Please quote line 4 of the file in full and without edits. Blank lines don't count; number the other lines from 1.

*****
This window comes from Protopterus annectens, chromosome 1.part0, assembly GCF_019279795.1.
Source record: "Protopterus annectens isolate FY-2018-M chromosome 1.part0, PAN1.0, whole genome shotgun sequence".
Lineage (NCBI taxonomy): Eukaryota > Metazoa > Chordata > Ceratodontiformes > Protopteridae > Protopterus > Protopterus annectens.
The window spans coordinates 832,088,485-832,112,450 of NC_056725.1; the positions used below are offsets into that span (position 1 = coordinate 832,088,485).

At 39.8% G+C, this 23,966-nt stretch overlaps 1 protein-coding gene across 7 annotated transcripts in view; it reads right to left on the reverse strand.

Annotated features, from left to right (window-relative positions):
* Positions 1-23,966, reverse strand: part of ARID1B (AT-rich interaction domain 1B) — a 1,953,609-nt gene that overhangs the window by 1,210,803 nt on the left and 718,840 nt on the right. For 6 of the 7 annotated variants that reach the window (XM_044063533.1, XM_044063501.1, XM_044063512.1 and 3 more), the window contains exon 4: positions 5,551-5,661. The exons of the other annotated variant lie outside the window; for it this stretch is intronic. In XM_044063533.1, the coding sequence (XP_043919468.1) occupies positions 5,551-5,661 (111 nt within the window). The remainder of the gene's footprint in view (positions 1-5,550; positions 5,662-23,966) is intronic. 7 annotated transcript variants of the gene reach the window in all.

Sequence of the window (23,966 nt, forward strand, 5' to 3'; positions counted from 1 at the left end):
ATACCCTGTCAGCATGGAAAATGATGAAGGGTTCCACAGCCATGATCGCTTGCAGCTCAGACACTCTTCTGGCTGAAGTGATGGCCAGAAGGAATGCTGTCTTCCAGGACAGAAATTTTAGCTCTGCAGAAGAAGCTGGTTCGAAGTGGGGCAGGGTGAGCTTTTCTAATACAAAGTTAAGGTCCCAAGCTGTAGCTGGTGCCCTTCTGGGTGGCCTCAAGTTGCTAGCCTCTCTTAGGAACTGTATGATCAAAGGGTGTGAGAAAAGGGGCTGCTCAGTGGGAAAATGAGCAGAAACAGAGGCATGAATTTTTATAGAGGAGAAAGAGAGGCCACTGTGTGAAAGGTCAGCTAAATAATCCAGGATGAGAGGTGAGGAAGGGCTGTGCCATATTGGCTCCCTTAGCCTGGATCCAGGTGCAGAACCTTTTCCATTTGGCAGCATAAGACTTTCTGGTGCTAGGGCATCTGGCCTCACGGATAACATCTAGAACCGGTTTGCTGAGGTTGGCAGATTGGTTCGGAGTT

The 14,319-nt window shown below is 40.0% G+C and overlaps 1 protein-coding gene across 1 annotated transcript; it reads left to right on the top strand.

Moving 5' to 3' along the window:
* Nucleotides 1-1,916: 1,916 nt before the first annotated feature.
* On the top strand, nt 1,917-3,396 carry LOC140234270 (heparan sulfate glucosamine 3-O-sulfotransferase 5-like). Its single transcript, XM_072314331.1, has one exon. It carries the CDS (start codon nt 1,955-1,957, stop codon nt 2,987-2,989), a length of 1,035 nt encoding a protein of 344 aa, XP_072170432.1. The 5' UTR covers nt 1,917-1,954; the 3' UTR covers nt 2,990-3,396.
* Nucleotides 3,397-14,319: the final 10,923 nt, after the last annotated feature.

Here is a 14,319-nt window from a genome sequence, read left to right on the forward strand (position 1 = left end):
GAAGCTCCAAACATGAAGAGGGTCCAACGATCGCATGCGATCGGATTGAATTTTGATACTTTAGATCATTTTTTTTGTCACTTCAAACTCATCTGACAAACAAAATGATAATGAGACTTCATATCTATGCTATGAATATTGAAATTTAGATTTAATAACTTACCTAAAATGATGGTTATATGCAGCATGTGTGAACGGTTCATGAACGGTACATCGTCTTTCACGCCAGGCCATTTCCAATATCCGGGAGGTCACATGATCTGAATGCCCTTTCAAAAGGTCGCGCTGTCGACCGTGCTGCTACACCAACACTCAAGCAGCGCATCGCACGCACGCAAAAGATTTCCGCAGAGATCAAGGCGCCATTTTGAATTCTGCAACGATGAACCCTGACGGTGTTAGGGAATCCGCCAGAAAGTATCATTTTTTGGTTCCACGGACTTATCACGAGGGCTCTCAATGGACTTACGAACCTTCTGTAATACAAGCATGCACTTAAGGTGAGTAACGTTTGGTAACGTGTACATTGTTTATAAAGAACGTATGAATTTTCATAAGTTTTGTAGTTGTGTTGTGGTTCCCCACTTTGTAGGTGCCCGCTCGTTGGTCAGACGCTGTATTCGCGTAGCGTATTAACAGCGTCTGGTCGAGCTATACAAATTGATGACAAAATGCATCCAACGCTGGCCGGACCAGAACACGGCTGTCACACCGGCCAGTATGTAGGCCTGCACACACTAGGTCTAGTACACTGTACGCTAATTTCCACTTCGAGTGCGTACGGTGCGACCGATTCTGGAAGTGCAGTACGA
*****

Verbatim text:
The window spans coordinates 832,088,485-832,112,450 of NC_056725.1; the positions used below are offsets into that span (position 1 = coordinate 832,088,485).